Learning Erlang

by Jesse Farmer on Thursday, May 1, 2008

Last week I decided to learn Erlang, a functional programming language developed by Ericsson in 1987 for use in telecommunications environments. It's probably the strangest non-toy programming language I've ever tried to learn, so I thought I'd share some of my realizations.

Variables vs. Atoms

First, variables in Erlang are not like variables as most programmers think about them. Fortunately for me they're a lot like variables as mathematicians think of them.

That is, variables in Erlang are either bound or unbound, and bound variables cannot be rebound in the same context. This means that variables are write-once.

If I declare Name = "Jim". I cannot later declare Name = "Betty". in the same context. Erlang will throw a matching error because it's trying to match the right-hand side, "Betty," against the left-hand side, which is bound to "Jim."

When the left-hand side is unbound any match will succeed and assignment will occur, but if the left-hand side is bound Erlang will try to match the right-hand side to the value of the bound variable. Thus, if "Jim" is bound to Name, both Name = "Jim". and "Jim" = Name. will succeed, but Name = "Betty". will fail. Weird, huh?

Second, "context" in Erlang means lexical scope. What's more, there is no global scope. This is to enforce a no-side-effects style of programming, I suppose.

Finally, variables in Erlang start with a capital letter. Always. That is, Var is always a variable but var is never a variable. If you execute var = 5. you'll get a matching error.

In this case var is treated as an atom by Erlang. Atoms satisfy the same role that symbols do in Ruby. Any literal that isn't another data-type, variable, or function is an atom.

Atoms usually start with lower-case letters but you can also denote atoms by enclosing the name in single quotes. So, Var is a variable but 'Var' is an atom. var is an atom, too, and never a variable.

Data Types

In addition to atoms there are other data types. All the favorites are here, like integers, floats, and strings. We also have Funs, or "functional objects," which are anonymous functions.

Erlang also has two basic compound data types: lists and tuples. These are analogues of the same objects in Python. Items in both lists and tuples are separated by commas, but lists are enclosed by brackets, [], and tuples by curly braces, {}.

For example, [1,3.4,true] is a list and {person, 25, "Jason"} is a tuple.

There are no booleans in Erlang. Instead the atoms true and false are used.

Assignment vs. Pattern Matching

In every other language I've ever used assignment works something like this: var x = 5. In Erlang there is no assignment, at least not in this sense. Rather, Erlang matches patterns and variables will match any pattern.

Consider the following (using the erl shell):

1> {ip, IP} = {ip, ""}.
2> IP.

Erlang is matching the left-hand and right-hand sides and trying to align them. IP is a variable (we know this because it starts with a capital letter), so it matches any pattern. ip is an atom (we know this because it starts with a lower-case letter).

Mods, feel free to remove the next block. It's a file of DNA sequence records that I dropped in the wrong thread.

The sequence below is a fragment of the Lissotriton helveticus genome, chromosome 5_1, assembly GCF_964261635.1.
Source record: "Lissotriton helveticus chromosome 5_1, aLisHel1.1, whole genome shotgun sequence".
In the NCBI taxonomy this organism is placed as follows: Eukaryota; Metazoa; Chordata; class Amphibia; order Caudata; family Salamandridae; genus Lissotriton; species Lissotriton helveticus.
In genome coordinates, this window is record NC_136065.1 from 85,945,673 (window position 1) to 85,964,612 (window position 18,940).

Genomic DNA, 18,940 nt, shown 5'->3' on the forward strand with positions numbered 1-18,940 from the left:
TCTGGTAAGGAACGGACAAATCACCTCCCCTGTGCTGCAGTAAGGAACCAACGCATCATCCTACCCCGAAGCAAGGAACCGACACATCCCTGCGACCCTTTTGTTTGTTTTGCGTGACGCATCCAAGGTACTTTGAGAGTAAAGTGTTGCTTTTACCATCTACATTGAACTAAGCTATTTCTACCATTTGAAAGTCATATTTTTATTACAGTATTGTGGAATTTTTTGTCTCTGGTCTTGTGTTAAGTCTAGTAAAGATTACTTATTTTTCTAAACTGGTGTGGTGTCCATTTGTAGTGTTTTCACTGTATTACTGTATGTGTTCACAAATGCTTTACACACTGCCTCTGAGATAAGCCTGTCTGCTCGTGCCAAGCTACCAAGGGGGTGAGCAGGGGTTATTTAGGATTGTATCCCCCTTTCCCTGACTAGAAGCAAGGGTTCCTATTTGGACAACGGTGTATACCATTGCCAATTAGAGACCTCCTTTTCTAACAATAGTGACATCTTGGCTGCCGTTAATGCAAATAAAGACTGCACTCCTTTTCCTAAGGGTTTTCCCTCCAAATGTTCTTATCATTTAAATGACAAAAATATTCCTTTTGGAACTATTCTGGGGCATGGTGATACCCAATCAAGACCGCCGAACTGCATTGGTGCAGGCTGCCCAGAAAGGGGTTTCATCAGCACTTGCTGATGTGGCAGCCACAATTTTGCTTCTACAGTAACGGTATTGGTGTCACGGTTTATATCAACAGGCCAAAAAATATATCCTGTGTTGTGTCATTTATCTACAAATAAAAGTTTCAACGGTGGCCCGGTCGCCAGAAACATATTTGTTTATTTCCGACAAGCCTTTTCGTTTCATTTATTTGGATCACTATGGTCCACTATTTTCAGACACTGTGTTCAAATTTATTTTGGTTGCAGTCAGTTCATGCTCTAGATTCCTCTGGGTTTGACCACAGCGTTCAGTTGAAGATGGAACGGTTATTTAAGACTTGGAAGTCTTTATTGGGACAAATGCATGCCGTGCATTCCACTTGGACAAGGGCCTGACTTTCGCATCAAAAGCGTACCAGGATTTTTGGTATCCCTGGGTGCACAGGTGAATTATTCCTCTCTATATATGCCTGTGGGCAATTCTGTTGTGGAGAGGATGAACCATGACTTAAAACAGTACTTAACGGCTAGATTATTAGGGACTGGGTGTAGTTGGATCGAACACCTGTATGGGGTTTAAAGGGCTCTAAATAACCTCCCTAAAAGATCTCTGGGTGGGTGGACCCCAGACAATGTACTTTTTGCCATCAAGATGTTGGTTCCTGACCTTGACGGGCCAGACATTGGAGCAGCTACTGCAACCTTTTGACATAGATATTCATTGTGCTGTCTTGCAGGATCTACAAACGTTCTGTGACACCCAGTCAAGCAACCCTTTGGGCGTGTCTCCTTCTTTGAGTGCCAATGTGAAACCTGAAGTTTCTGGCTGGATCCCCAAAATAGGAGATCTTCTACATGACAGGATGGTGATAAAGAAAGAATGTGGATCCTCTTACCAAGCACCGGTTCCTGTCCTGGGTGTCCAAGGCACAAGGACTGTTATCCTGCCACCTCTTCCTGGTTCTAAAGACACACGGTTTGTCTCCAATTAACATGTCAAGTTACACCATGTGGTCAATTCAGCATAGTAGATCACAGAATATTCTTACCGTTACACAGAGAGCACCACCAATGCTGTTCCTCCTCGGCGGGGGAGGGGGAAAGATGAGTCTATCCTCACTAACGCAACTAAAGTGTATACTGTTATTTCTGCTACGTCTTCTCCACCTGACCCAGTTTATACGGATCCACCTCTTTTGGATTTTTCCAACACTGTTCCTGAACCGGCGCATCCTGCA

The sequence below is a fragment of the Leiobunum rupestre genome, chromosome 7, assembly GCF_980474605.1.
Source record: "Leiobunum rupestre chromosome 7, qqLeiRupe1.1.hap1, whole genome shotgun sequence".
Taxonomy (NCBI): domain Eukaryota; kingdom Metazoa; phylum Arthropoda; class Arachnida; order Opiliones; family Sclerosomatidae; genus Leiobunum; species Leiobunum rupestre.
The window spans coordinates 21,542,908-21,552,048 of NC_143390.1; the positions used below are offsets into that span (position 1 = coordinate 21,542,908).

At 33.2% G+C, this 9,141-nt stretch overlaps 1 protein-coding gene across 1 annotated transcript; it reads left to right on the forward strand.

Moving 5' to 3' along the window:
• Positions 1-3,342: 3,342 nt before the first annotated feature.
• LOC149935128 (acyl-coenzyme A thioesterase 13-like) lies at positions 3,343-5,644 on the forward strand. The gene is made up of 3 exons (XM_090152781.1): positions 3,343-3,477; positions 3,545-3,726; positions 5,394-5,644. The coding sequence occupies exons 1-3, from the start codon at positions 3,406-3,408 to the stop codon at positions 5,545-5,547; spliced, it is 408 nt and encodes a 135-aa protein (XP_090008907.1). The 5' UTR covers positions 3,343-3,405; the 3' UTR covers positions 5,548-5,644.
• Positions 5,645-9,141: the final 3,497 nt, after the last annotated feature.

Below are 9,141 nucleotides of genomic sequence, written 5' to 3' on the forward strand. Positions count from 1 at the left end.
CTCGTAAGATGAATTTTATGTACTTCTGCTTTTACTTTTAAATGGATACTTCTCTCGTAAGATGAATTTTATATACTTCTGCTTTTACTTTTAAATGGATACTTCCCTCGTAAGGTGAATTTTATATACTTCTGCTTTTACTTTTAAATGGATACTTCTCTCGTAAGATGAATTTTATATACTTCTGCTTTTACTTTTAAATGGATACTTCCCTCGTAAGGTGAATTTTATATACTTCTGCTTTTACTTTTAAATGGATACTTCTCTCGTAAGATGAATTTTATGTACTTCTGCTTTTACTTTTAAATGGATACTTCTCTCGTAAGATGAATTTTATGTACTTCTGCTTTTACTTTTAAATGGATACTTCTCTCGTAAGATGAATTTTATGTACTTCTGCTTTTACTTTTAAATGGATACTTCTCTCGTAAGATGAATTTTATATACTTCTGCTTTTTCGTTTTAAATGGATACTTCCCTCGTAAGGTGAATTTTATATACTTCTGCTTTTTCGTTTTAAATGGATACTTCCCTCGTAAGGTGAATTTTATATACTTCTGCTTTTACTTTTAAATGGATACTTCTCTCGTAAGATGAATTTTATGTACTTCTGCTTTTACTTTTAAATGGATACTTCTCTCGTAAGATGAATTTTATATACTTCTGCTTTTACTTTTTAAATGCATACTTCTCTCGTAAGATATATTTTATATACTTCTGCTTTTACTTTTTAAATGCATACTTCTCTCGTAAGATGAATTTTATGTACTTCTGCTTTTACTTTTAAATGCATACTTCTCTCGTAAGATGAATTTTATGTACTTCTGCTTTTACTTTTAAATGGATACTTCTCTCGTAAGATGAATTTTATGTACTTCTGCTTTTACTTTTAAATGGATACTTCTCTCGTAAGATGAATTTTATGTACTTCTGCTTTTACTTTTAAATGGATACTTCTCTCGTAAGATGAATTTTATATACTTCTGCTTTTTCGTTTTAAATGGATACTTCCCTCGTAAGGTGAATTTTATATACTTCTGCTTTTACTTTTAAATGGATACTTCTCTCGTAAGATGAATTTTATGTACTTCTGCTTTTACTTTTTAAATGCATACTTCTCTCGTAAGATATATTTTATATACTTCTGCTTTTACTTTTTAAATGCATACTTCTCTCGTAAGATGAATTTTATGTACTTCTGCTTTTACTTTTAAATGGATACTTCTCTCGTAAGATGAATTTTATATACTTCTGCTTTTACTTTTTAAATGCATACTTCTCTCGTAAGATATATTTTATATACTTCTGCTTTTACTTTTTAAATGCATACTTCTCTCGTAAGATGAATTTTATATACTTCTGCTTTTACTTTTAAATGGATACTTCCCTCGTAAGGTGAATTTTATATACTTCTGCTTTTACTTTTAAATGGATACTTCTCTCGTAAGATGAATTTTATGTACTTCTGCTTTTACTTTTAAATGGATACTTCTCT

In this case alignment is possible because ip matches on both sides and IP is bound to the value "".

Now consider this:

1> {foobar, IP} = {ip, ""}.
** exception error: no match of right hand side value {ip,""}

Here we get an error because foobar and ip are different atoms, making a match impossible. If instead we did

1> {Atom, IP} = {ip, ""}.  
2> Atom.
3> IP.

Here there's no error because Atom is a variable. It is bound with a value of ip, which is an atom.

Here's a more subtle example.

1> {A, {B, C}} = {first, {second, third}}.
2> A.
3> B.
4> C.
5> {X, Y} = {first, {second, third}}.
6> X.
7> Y.

If you understand why A, B, C, X, and Y get bound to the values that they do then I think you're a long way towards understanding how = works in Erlang.

Looping vs. Recursion

Since variables are bound to their lexical scope it makes procedural-style looping in Erlang difficult. i++ is not only verboten, it is syntactically invalid.

Instead loops are done through recursion. Here is the factorial function:


factorial(0) -> 1.
factorial(N) ->
	N * factorial(N-1).

Briefly, -module defines an Erlang module, which is the mechanism by which the language supports code separation. -export tells Erlang which functions in this module to export. The /1 after factorial on the export line is the function's arity.

As with variable assignment, Erlang uses pattern matching in defining functions. Since 0 is an integer literal, all instances of factorial(0) match it. Any other calls to factorial with a single argument match the second and N is bound to that argument.

Tail Recursion

Since iterative loops are difficult in Erlang making sure your recursive functions are tail recursive is important. This means the last call a recursive function should make it to itself.

The factorial function above is not tail recusrive — the last call it makes is to * rather than factorial.

To fix this we need to re-write factorial to make use of an accumulator.


factorial(N) ->

factorial(0, Acc) ->
factorial(N,Acc) ->
	factorial(N-1, N*Acc).

Thanks to Erlang's pattern matching capabilities we don't even have to redefine the interface. We only export the factorial function that supports one argument.

The Future

Erlang is about concurrency and message-passing, so for my first exercise I'm going to try to create some simple network services.

Also, does anyone know of a GeSHi plugin for Erlang?